Friday, March 30, 2012

UNDERCOVER REVIEWS - Pulp Obscura: Richard Knight

Review By Nick Ahlhelm
(Full disclosure: I am a writer for other titles in Pro Se Press’ Pulp Obscura line.)
Outside of a few cover illustrations floating around the web, I was completely unfamiliar with Richard Knight when I started to read The New Adventures of Richard Knight.

The book opens with “Hell’s Hand” by Josh Reynolds. The story is a straight forward adventure tale set almost completely in the air. It’s a fun wild ride and a great way to start off any anthology.

Barry Reese’s “Richard Knight and the Stones of Heaven” feels the most like an old school pulp of the stories. It’s a big adventure that pits Knight against the creator of a death ray. “The Stones of Heaven” is a solid tale but it lacks punch as a follow-up to “Hell’s Hand”.

“The Bapet” by Terry Alexander is a strange little tale that throws Knight and company in to a fight with the namesake monster. The Bapet is basically an Indian variation of a vampire, albeit much more physically powerful. It is a bit of a strange story and seems a bit out of place in a book focused around a man that is basically an aviation hero.

I.A. Watson gives us “The Hostage Academy”, the strongest story in the book in this reviewer’s opinion. Knight’s love interest is apparently killed, but as the story unfolds we quickly learn far more is happening than a simple murder. Instead a dangerous madman is controlling powerful people through a cunning kidnapping plot and only Richard Knight can stop it. A great premise and solid storytelling make this a real standout in the pack.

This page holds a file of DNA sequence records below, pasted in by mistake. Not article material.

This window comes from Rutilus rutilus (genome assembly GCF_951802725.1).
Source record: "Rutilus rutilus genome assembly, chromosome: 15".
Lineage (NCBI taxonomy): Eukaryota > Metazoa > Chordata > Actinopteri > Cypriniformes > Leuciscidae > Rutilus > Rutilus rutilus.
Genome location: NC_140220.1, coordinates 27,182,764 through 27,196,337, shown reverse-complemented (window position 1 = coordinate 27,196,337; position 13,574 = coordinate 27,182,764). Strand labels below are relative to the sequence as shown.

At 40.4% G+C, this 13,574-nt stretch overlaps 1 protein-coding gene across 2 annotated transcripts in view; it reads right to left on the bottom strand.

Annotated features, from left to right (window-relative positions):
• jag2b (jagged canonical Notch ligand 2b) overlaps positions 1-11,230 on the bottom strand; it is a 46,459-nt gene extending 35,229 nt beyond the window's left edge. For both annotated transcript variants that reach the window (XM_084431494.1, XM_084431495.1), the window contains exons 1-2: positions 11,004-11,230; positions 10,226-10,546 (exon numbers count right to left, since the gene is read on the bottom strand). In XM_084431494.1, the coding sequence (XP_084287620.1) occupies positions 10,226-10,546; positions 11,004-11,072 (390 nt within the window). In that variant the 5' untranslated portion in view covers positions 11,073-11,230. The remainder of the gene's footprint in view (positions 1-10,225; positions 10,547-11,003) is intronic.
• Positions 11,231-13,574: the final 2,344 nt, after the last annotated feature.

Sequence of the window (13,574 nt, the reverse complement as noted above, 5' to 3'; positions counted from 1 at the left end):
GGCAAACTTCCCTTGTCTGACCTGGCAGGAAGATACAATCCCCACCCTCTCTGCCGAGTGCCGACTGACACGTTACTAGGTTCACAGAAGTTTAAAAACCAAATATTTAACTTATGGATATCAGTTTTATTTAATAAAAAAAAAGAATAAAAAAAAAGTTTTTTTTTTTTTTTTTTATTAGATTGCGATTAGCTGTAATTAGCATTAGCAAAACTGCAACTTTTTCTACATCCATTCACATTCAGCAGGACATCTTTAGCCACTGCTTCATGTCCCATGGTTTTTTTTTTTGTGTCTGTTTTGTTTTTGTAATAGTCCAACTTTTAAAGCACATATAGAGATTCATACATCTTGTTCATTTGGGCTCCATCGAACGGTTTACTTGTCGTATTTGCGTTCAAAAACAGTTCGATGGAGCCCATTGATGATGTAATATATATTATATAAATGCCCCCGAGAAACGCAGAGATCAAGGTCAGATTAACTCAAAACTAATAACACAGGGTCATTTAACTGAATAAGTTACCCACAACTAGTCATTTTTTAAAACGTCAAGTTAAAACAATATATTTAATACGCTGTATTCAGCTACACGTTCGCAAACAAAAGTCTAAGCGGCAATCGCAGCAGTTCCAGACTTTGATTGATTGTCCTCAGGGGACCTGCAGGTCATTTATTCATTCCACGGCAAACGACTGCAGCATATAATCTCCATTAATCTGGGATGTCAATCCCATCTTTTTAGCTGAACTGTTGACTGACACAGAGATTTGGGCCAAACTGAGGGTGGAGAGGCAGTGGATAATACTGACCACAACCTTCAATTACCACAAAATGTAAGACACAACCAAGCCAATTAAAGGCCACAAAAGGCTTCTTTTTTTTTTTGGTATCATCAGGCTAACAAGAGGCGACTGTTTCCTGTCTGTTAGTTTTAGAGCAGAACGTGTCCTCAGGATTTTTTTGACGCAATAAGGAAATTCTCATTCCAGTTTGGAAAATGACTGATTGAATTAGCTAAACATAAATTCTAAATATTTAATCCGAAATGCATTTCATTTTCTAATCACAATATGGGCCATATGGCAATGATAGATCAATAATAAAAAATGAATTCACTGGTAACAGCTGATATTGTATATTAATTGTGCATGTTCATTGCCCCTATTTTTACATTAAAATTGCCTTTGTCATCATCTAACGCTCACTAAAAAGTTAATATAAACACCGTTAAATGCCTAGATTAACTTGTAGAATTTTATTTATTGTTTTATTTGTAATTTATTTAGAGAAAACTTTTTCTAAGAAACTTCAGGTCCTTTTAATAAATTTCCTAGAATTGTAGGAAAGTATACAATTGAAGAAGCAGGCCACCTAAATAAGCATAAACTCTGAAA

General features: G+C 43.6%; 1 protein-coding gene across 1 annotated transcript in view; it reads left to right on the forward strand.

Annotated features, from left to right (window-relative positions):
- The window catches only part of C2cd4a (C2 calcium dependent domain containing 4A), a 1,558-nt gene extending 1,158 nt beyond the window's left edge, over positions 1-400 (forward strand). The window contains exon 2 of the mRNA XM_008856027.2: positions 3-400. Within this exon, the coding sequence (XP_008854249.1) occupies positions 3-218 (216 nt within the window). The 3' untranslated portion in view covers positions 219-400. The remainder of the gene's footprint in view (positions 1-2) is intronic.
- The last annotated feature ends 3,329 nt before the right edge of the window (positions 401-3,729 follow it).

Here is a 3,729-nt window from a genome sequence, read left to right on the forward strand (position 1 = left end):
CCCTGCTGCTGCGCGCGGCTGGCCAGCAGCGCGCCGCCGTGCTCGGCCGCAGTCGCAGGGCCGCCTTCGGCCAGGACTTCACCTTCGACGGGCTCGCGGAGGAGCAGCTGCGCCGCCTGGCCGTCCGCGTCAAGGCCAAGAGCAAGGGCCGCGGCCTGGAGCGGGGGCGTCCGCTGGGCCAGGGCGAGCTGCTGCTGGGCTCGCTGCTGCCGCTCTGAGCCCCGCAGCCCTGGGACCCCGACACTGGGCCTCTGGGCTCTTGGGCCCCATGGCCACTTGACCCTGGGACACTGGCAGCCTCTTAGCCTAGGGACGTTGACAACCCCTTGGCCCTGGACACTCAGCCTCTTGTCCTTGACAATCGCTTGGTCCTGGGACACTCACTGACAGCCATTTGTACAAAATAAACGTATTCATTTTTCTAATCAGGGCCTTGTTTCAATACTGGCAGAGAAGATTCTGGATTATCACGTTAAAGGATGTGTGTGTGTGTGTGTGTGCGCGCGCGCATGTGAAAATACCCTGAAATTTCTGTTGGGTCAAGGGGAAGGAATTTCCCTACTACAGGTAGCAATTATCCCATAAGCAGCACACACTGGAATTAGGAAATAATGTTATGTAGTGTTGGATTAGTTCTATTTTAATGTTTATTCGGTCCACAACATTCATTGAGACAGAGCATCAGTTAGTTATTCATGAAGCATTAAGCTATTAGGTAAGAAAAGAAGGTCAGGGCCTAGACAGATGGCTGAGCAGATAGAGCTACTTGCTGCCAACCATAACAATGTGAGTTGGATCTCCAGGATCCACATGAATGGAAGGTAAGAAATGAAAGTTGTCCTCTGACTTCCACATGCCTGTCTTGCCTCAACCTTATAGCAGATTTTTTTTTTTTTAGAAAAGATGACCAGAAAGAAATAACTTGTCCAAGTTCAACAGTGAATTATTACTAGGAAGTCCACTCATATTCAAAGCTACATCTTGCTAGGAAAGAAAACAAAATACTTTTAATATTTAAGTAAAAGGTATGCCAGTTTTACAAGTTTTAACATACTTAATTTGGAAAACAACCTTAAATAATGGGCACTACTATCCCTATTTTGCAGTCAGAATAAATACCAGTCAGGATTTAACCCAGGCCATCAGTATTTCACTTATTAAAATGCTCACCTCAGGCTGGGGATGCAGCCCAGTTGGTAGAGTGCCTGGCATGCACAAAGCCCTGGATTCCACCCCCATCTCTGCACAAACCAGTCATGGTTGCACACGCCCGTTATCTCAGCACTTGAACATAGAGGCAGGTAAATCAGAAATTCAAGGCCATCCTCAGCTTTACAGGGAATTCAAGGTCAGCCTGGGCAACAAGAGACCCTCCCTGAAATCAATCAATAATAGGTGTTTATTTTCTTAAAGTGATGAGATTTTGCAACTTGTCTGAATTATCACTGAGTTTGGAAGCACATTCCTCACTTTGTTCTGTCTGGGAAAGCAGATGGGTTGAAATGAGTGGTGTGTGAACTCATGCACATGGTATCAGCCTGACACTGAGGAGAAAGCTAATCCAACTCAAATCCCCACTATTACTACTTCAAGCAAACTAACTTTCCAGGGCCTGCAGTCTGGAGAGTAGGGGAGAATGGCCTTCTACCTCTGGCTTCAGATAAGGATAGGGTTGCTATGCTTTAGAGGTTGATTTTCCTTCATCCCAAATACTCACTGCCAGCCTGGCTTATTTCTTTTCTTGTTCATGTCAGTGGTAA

“Fear From Above” by Frank Schildiner shows an obvious fandom of the classic comic character Airboy. Schildiner introduces a new villain called the Grandmaster, a character somewhat reminiscent of Airboy’s supernatural foe, Misery. The Grandmaster is an ancient, perhaps unkillable, monster that rampages across the airways. He proves to be a near impossible threat, but ultimately the heroic Richard Knight comes through in the end.

Adam Lance Garcia closes out the book with “Crimes of the Ancients”, sadly the weakest piece in the volume from one of its strongest authors. The story is a rather forgettable character piece that throws Knight in with a pair of uninteresting new allies/enemies. In the end it reads like a story that is trying to be a little too clever for what it is and falls flat on its face in the process.

Three great stories, two good ones and only one below average is a mark of a great anthology. The New Adventures of Richard Knight is well worth a buy by any pulp fan. Highly Recommended.

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